Groupings & Pleas
The most significant development was that the government prosecutor, Kerkhoff, submitted her proposed “case groupings” to Leibovitz: Group 1, Group 2, Group 3, and Group 4. Leibovitz has yet to accept Kerkhoff’s proposed groupings, which vary in size from 12 to 138. Additionally, Leibovitz instructed Kerkhoff that she wanted 6 person trials, because it would be too burdensome on the jury to hear more than 6 cases at a time. Kerkhoff was resistant to this and said she would put a response in writing about why her grouping system is important particularly regarding Groups 1 and 2. There are different options for how to respond to the grouping system that you should inquire about and discuss with your attorney.
The other significant development was that Kerkhoff and Leibovitz had their first substantive exchange about Kerkhoff’s plea offer plans. One person’s counsel acknowledged, in open court, that their client had been offered a plea, which was now under consideration. That person’s name and specifics will not be shared here, out of an abundance of caution for their case. Instead, an explanation follows of the exchange between Kerkhoff and Leibovitz.
The basics seem to be that Kerkhoff is making plea offers, at discovery conferences, to defendants in Group 3 and Group 4, which include a misdemeanor charge reduction and require an allocution (or statement of facts), but do not require cooperation (which means that these pleas include a non-cooperation clause).
What was less clear at this point were Kerkhoff’s intentions with regard to plea offers to defendants in Group 1 (and potentially Group 2). We are not sure, obviously, if this means that those plea offers with not include the misdemeanor charge reduction(s), or if they will seek to require cooperation (meaning they would not include a non-cooperation clause). This is potentially alarming news, but folks should remain calm and strategic in their thinking. Contact your attorneys to discuss your specific situation (and the degree to which this update reflects your circumstances).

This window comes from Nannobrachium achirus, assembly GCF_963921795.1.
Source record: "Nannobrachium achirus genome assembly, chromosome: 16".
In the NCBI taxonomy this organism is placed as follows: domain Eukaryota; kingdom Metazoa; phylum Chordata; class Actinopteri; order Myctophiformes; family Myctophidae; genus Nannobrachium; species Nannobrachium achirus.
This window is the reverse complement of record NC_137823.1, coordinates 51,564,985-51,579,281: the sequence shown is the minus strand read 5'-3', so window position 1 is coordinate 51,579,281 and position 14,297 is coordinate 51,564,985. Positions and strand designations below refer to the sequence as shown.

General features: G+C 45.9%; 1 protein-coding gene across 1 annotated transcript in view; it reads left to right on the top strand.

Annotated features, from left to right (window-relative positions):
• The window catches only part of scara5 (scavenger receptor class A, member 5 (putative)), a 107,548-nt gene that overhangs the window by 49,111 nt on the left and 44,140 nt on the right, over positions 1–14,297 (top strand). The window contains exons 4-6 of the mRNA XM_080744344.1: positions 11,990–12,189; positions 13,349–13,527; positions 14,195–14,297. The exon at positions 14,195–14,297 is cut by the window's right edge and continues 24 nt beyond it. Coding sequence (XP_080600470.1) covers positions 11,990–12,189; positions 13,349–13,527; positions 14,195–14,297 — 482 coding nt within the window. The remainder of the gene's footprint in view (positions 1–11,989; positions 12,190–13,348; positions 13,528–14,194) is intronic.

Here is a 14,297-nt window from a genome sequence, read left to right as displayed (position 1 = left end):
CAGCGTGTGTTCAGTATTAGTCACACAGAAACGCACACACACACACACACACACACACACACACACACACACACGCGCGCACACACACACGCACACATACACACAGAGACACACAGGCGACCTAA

Schedule for Groupings
The numbering of the groupings corresponds to the order of status hearings and trials. Although a certain set of dates were announced on Friday with regard to those groupings, the court docket does not appear to reflect that yet. The most reliable source for status hearing dates will always be your lawyer, and the notice mailed to you by the government. If and when the court dates become solidified by grouping, we will send another update.
According to Kerkhoff, discovery for Groups 1 and 2 will be available in 2 weeks. Group 3 will be ready in a week and a half. Nothing was said about Group 4. However, attorneys must contact Kerkhoff to schedule a discovery conference wherein she is *supposed* to be pointing to individualized evidence. If she continues to fail to provide evidence attorneys will likely continue to sustain and file pre-trial motions requesting relevant discovery such as Bill of Particulars, Rosser Letters etc.
The last two generalized developments that were significant on Friday were both related to motions. You should also check with your attorney to see if you are impacted by these motion developments. Firstly, there are a several different conflicts that have been asserted by attorneys. Kerkhoff has committed to responding in writing (by Omnibus motion) to a specific subset of these motions by the 24th (this Friday).